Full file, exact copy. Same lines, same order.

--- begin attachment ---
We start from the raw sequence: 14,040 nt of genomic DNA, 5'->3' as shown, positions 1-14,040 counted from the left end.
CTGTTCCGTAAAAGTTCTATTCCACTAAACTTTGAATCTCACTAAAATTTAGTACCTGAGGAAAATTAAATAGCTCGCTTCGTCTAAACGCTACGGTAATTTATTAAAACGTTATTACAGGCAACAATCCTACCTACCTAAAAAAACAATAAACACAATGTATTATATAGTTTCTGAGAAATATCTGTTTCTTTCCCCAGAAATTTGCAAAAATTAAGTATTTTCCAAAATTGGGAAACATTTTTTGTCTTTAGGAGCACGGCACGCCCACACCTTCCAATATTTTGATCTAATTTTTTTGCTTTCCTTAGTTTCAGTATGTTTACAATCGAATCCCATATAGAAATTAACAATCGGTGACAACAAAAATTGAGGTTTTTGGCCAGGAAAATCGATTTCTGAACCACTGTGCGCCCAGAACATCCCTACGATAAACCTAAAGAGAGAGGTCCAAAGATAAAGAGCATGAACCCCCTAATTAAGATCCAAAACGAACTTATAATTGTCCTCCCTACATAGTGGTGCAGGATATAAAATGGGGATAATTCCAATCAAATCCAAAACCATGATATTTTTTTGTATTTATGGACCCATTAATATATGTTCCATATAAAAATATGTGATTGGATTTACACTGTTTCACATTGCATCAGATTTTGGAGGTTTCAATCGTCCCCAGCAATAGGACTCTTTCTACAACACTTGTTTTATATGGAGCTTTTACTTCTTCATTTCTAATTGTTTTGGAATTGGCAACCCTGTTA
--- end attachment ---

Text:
We start from the raw sequence: 14,040 nt of genomic DNA, 5'->3' as shown, positions 1-14,040 counted from the left end.
CTGTTCCGTAAAAGTTCTATTCCACTAAACTTTGAATCTCACTAAAATTTAGTACCTGAGGAAAATTAAATAGCTCGCTTCGTCTAAACGCTACGGTAATTTATTAAAACGTTATTACAGGCAACAATCCTACCTACCTAAAAAAACAATAAACACAATGTATTATATAGTTTCTGAGAAATATCTGTTTCTTTCCCCAGAAATTTGCAAAAATTAAGTATTTTCCAAAATTGGGAAACATTTTTTGTCTTTAGGAGCACGGCACGCCCACACCTTCCAATATTTTGATCTAATTTTTTTGCTTTCCTTAGTTTCAGTATGTTTACAATCGAATCCCATATAGAAATTAACAATCGGTGACAACAAAAATTGAGGTTTTTGGCCAGGAAAATCGATTTCTGAACCACTGTGCGCCCAGAACATCCCTACGATAAACCTAAAGAGAGAGGTCCAAAGATAAAGAGCATGAACCCCCTAATTAAGATCCAAAACGAACTTATAATTGTCCTCCCTACATAGTGGTGCAGGATATAAAATGGGGATAATTCCAATCAAATCCAAAACCATGATATTTTTTTGTATTTATGGACCCATTAATATATGTTCCATATAAAAATATGTGATTGGATTTACACTGTTTCACATTGCATCAGATTTTGGAGGTTTCAATCGTCCCCAGCAATAGGACTCTTTCTACAACACTTGTTTTATATGGAGCTTTTACTTCTTCATTTCTAATTGTTTTGGAATTGGCAACCCTGTTA